On first appearances 12-year-old Caitlin McNabb is very much like any other schoolgirl. Sitting on the sofa with her parents, Wes and Jane, at their home in Greenwich, south-east London, Caitlin talks excitedly about her friends, her favourite subjects and the new school year.
But there is one difference between Caitlin and the other pupils at Plumstead Manor: she is reluctant to believe everything she is told.
"I was in a geography lesson and there was a lot of talk about 'this is how old the Earth is'," she says. "So I just said, 'there are different sides to it if you look at it in a religious way'. And the teacher said, 'Oh yes, yes that's true'."
"My friends have completely opposite opinions to my beliefs – but we get on fine." Her brother Caleb, six, is quieter, but asked if he believes in God and what is being discussed, he says: "Yes."
Caitlin and Caleb are two of a growing number of British children who are being brought up as creationists. Their beliefs were thrown into the spotlight this week by the enforced resignation of Professor Michael Reiss as director of education at the Royal Society. He suggested that so many children now believed in creationism that teachers should allow such views to be aired in the classroom.
The opinion – widely misconstrued in the media as a call for creationist teaching – provoked uproar and ignited a debate which until now had been largely thought of as an American problem. The traditional fudge of teaching Darwin in science and Adam and Eve in religious education is falling apart.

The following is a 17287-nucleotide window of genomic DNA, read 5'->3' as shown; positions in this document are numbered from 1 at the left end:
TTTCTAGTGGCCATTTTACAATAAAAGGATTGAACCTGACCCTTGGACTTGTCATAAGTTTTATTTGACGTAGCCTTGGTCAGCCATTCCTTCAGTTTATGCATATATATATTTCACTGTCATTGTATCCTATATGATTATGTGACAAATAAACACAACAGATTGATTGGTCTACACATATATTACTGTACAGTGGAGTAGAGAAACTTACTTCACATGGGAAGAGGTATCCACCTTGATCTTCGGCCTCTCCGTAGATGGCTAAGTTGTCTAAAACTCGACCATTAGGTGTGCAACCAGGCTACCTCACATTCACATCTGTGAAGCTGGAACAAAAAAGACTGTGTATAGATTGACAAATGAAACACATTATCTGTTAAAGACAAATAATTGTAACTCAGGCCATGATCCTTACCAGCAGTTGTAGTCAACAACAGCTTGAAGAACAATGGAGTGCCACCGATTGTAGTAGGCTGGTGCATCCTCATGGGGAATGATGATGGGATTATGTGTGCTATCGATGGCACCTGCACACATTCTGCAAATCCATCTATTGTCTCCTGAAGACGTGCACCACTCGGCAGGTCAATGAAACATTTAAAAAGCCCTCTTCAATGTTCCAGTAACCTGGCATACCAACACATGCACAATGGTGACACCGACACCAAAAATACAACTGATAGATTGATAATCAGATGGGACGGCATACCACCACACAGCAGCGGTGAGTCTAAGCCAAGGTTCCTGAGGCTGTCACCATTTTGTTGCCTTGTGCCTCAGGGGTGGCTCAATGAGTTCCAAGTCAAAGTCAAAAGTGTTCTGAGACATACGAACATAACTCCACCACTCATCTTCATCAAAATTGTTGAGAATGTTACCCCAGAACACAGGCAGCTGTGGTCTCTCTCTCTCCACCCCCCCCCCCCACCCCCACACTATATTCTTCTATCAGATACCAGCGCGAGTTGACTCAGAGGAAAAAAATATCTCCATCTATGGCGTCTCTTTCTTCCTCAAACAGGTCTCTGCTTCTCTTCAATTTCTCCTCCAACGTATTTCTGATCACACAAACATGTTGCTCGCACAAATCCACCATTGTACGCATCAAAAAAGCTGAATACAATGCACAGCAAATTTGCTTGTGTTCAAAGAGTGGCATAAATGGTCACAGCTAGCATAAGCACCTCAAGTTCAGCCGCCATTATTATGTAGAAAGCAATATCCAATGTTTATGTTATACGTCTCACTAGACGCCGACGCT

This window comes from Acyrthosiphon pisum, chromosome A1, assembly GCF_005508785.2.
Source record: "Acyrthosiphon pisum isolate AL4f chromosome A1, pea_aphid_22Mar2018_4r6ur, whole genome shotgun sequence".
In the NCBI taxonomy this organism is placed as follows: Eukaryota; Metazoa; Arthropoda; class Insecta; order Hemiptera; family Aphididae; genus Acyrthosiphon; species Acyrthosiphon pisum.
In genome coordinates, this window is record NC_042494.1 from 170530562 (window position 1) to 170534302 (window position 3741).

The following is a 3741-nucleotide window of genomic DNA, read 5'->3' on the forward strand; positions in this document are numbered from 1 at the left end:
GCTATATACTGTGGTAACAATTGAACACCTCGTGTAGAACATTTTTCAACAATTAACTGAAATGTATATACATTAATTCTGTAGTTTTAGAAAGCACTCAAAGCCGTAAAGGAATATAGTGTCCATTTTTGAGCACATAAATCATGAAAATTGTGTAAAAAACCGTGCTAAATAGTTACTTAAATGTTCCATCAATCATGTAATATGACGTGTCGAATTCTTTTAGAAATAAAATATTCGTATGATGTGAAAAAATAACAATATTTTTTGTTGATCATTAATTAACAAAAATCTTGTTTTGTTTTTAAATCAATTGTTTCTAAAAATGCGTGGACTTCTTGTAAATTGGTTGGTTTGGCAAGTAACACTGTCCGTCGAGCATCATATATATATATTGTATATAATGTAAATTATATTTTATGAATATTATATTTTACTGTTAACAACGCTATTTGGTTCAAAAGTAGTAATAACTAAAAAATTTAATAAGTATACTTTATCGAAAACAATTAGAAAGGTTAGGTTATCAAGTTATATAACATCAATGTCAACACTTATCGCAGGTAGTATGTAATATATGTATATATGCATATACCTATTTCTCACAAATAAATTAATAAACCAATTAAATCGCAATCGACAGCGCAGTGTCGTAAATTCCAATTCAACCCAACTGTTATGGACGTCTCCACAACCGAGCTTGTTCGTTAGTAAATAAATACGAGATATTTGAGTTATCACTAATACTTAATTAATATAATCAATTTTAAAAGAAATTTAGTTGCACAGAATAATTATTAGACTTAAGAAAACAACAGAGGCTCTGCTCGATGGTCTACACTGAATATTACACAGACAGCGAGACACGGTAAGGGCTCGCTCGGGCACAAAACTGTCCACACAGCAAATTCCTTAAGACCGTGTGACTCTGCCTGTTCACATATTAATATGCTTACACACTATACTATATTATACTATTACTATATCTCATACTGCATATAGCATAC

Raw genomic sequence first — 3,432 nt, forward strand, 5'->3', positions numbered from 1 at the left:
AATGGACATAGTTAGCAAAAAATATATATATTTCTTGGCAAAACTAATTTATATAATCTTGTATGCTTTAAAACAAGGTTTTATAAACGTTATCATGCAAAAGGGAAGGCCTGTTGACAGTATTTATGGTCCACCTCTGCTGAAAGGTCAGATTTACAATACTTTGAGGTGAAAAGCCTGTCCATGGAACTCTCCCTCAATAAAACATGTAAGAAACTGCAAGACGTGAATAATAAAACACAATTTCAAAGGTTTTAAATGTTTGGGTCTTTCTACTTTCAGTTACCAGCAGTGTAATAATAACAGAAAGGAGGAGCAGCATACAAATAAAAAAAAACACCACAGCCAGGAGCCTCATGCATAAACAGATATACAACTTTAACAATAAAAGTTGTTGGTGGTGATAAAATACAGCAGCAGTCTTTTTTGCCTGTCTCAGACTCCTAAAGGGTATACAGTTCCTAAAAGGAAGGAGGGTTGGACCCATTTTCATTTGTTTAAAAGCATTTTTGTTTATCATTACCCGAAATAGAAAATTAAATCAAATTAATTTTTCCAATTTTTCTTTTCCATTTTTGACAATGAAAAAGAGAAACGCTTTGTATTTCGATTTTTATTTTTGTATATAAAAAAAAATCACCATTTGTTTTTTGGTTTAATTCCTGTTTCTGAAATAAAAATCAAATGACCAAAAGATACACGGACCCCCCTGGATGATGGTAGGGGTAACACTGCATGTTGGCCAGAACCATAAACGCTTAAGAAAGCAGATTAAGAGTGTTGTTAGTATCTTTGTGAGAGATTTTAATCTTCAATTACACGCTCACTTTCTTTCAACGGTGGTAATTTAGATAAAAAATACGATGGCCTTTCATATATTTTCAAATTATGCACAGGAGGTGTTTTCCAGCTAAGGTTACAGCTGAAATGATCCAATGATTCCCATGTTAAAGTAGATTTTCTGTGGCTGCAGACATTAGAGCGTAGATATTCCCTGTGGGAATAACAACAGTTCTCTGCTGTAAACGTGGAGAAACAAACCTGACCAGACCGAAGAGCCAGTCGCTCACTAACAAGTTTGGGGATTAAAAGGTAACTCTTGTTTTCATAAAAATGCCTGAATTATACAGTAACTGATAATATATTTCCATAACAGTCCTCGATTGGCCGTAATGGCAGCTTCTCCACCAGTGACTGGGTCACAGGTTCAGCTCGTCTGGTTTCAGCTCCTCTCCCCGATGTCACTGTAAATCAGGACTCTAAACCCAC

Caitlin's views were certainly formed, at least partly, by her father Wes, a pastor at the local church, who teaches his congregation as well as his children to believe every word of the Bible, and confirms he is a "literalist" six-day creationist based on the story in Genesis.
He – and his family – believe that event took place "in the last 10,000 years" and rejects the "extreme" views of Darwinian evolutionist theory. "Our confidence is completely in what we believe to be true in the Bible", he says.
His wife Jane adds: "If God is God and truly God, and worthy to be worshiped, then He's not truly worth it if He couldn't do creation – He'd be a weak and inadequate God."
Jane, who has written two books on her faith, condemns the media for failing to give Christian scientists a platform. She says: "You hear on TV the world is millions of years old – they just say it!"
Like her husband, Jane is critical of the evolutionary biologist Richard Dawkins, who filmed at their church, the Slade Evangelical. "While evolutionists say they have all the answers, we are portrayed as the bigots," she says. "Yes," adds Wes, "we'd cringe at the bigoted view."
The couple met at college, and are proud that their children choose to attend the church.
"It does have an impact on how we function as a family," says Jane. "The whole idea that there's a designer who gives unique gifts to everyone and they don't have to be perfect and how the media portray people."
Wes explains that the problem with evolutionism is it denies the essential Christian belief that we are made in God's image. "It changes your view of society around you: to believe in literal creation will make you the most tolerant person in your community."
The couple, who carry out substantial charitable works in the area, are keen to emphasise their delight in the multi-culturalism of their children's school and the community. "If we're not doing more than the social club or the pub then it's shame on us really," said Wes.
Contrary to conventional wisdom, these are not foaming-at-the-mouth fanatics, but relatively non-prescriptive liberals. "I'd hate to get us into the state of the US. We're passionate six-day believers but we don't want to be branded as fanatics," he adds.
According to the Evangelical Alliance, almost 3 per cent of the UK population is now Evangelical, and its most recent figures show that a third of its members were "Young Earth Creationists".